Does It Make Sense to Buy Miles From a Failing Airline?
This week, I got a good laugh when opening up my inbox to see that Alitalia is running a sale on buying miles. That's right, it looks like the airline that's now entered bankruptcy hopes to help its massive cashflow issues by selling miles. Now through June 7, you can get 60% bonus miles when making a purchase.
It's not a terrible idea by Alitalia; some airlines make a killing from their mileage programs. In fact, one financial analyst is sure that American Airlines' AAdvantage program is worth more ($35 billion) than the whole company itself (current $24 billion market capitalization).
However, it'd be an understatement to say Alitalia's MilleMiglia program isn't nearly as valuable. One valuation of MilleMiglia values the program around €150 million ($168 million).
For travelers, buying miles isn't always a bad idea. If you're an international premium cabin traveler, taking advantage of a good deal can make a lot of sense. For example, Alaska is currently selling its miles for under 2 cents per mile. Thanks to Alaska's generous premium cabin award chart, this lets you fly one-way from the US to Asia in business class for under $1,000 — if you can find award availability.
But, is it a good idea for travelers to buy miles from a bankrupt airline? Not usually, but there's a caveat.
If MilleMiglia was an in-house mileage program, its miles would likely lose all value if the airline fails. And, after years of financial struggles and plenty of close calls with liquidation, it seems that Alitalia is finally going down this time around.
If another airline buys Alitalia outright, an in-house mileage program could continue to exist. Ryanair has expressed interest in taking over some of Alitalia's routes and Malaysia Airlines has offered to lease Alitalia's A330s. But, not-so-surprisingly, no airlines have expressed interest in buying the perpetually failing airline outright.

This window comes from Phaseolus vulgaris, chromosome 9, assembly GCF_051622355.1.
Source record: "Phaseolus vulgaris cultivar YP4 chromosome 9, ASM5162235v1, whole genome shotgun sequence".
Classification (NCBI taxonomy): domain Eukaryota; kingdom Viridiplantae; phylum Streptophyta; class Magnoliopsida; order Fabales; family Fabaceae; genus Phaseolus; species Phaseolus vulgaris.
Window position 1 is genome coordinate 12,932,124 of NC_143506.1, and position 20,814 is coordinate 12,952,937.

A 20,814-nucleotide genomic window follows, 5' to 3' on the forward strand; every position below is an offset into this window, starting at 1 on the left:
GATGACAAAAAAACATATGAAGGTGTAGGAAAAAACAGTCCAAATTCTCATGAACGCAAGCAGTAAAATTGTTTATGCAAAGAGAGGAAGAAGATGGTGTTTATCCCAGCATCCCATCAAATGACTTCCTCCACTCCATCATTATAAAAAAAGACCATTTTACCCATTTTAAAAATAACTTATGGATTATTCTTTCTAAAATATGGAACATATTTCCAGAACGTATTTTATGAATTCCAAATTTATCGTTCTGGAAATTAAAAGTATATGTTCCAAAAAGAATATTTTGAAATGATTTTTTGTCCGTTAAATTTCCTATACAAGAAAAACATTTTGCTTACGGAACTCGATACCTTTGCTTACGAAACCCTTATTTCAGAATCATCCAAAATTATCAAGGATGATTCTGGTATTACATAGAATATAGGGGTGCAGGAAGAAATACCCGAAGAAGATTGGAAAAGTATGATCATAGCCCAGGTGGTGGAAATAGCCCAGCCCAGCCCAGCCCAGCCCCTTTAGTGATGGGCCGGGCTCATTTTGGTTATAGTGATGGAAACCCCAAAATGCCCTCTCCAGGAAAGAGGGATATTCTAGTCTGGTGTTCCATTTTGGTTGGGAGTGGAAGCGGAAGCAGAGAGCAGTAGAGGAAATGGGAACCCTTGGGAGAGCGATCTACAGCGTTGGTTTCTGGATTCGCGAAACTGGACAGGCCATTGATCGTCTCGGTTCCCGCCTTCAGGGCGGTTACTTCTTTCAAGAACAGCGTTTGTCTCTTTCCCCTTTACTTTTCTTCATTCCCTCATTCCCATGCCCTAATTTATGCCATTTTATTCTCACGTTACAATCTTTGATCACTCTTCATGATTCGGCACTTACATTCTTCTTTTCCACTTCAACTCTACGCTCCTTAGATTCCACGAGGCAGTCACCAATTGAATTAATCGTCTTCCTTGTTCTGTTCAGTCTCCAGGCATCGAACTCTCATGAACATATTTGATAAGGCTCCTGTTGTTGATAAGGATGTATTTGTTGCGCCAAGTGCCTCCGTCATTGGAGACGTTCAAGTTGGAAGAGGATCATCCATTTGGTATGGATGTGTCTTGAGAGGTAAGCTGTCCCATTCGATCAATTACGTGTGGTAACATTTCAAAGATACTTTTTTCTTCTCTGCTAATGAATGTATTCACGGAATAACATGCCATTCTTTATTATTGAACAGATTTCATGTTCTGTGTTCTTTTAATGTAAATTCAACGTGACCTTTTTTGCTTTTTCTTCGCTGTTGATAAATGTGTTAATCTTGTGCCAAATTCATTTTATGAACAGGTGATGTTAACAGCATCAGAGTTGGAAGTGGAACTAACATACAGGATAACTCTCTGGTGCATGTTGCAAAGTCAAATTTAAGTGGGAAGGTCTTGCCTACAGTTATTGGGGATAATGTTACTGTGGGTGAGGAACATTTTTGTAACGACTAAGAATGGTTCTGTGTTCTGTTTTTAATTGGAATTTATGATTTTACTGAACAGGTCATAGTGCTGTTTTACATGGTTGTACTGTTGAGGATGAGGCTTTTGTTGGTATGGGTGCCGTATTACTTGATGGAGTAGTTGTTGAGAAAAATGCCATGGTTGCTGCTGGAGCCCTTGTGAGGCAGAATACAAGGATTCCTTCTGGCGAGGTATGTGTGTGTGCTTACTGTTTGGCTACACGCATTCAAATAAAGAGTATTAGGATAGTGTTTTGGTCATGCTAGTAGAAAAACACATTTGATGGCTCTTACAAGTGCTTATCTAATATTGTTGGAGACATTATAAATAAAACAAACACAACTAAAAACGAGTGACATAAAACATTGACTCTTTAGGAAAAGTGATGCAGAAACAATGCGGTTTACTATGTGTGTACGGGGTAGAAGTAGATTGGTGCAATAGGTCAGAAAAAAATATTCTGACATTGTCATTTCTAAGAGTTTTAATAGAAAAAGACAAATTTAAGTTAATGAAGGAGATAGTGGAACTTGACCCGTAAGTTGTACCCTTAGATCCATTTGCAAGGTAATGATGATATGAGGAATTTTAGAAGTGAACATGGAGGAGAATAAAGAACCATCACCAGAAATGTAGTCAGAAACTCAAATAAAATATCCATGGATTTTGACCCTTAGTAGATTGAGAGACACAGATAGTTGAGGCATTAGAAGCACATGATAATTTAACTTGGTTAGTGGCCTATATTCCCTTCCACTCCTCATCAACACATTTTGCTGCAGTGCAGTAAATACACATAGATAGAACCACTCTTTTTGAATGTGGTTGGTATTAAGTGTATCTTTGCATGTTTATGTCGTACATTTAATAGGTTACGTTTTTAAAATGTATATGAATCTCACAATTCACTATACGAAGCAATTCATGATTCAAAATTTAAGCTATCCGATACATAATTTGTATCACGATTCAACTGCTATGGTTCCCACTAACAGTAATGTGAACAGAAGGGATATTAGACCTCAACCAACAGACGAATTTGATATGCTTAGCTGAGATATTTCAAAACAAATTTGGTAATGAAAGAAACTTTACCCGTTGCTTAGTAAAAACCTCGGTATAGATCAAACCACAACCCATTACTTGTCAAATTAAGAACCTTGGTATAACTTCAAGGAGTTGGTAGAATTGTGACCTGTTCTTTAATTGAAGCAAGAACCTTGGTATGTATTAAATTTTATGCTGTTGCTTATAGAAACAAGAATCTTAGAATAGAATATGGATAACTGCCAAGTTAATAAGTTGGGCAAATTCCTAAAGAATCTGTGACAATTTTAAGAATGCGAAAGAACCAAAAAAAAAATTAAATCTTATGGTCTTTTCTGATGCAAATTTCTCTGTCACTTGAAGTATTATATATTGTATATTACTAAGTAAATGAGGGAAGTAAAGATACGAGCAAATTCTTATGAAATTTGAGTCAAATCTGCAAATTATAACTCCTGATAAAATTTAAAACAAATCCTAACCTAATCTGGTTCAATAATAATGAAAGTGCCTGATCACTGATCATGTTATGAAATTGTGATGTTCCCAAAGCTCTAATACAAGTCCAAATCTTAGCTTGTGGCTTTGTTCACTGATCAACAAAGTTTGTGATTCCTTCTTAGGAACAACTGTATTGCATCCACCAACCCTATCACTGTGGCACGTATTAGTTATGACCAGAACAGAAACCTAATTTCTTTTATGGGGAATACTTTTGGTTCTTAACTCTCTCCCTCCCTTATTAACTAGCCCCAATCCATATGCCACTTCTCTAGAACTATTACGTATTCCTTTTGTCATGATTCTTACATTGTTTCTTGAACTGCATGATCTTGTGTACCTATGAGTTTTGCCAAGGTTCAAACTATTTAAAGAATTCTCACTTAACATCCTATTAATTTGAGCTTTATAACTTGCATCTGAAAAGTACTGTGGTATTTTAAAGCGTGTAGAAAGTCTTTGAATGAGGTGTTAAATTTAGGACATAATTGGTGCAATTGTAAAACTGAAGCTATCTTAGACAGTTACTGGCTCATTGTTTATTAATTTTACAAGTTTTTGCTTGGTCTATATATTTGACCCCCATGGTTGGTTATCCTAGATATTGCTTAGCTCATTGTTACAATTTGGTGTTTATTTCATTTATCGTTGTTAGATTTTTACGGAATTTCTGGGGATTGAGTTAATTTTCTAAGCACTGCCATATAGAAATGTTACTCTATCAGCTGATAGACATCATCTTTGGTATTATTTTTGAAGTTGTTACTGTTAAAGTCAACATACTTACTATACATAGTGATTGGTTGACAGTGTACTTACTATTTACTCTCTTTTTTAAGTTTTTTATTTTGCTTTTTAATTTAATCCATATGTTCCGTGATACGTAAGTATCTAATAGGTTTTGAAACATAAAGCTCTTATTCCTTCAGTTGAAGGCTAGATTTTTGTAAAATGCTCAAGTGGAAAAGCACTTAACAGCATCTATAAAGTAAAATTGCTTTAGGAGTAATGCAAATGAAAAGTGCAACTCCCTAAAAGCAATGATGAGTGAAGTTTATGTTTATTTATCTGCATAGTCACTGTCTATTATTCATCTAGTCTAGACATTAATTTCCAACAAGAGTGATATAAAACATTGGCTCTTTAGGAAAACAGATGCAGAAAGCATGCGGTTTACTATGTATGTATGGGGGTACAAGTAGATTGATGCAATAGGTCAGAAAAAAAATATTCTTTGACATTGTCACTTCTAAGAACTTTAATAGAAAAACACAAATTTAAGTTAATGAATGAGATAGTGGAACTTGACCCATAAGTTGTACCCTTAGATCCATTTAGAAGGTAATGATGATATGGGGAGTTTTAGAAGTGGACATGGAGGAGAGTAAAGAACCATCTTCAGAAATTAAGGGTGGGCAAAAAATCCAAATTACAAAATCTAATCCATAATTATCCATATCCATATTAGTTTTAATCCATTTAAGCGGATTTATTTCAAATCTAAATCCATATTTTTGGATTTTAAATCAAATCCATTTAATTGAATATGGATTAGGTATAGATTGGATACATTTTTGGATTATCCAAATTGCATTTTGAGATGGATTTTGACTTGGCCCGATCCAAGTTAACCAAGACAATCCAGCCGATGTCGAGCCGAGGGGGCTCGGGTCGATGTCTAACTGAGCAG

But, MilleMiglia is run by a different company: Alitalia Loyalty S.p.A, and this entity is only owned 25% by Alitalia. The other 75% is owned by a deeper-pocket airline: Etihad. This is similar to how Aeroplan operates as Air Canada's mileage program but is technically a separate entity. Aeroplan and Air Canada's ties are so cleanly severed that Air Canada is now announcing that it'll start a new in-house mileage program starting in 2020.
So, there's a distinct possibility that MilleMiglia would survive the complete failure of Alitalia. As part of the liquidation process, Alitalia would have to sell off its 25% ownership in Alitalia Loyalty S.p.A. — but Alitalia's liquidation wouldn't necessarily cause MilleMiglia to fail.
And, if the failure of Alitalia caused MilleMiglia to terminate early, the terms and conditions note that:
In the event of early termination of the Program, Members will be entitled to use any previously earned Miles over the six months following the date of termination. In any event, early termination of the Program will not entitle Members to redeem Rewards after January 31, 2018, irrespective of the date of termination of the Program, since this is the deadline for redeeming Rewards for this edition.
So, does that mean it's okay to buy MilleMiglia miles?
With all that said, does it makes sense to buy MilleMiglia miles? Sure, if you don't mind paying low mileage rates but high fuel surcharges. Alitalia flights cost 50,000 (economy), 65,000 (premium economy) and 80,000 (business) round-trip from the US to Italy.
With the buy miles promotion, you can buy 80,000 points for €1,250 ($1,397). This sounds like a great deal for a business-class award to Europe, but you also need to factor in fuel surcharges of around $856 round-trip between New York-JFK and Rome (FCO).
If Alitalia ceases operations before you can take your flight, MilleMiglia's terms state that miles will "be credited back to a Member's account" as long as "the Award Ticket is not used, either in full or in part, due to causes that are attributable to Alitalia."
While it might seem laughable to buy miles from a bankrupt airline, this is a case where it might actually make sense. A combination of MilleMiglia being a subsidiary of Etihad and consumer-friendly program terms means you're much more covered than you might expect. And for $2,253 all-in ($1,397 for miles + $856 of taxes and fees) for a business-class round-trip to Italy, this promotion is a tempting offer.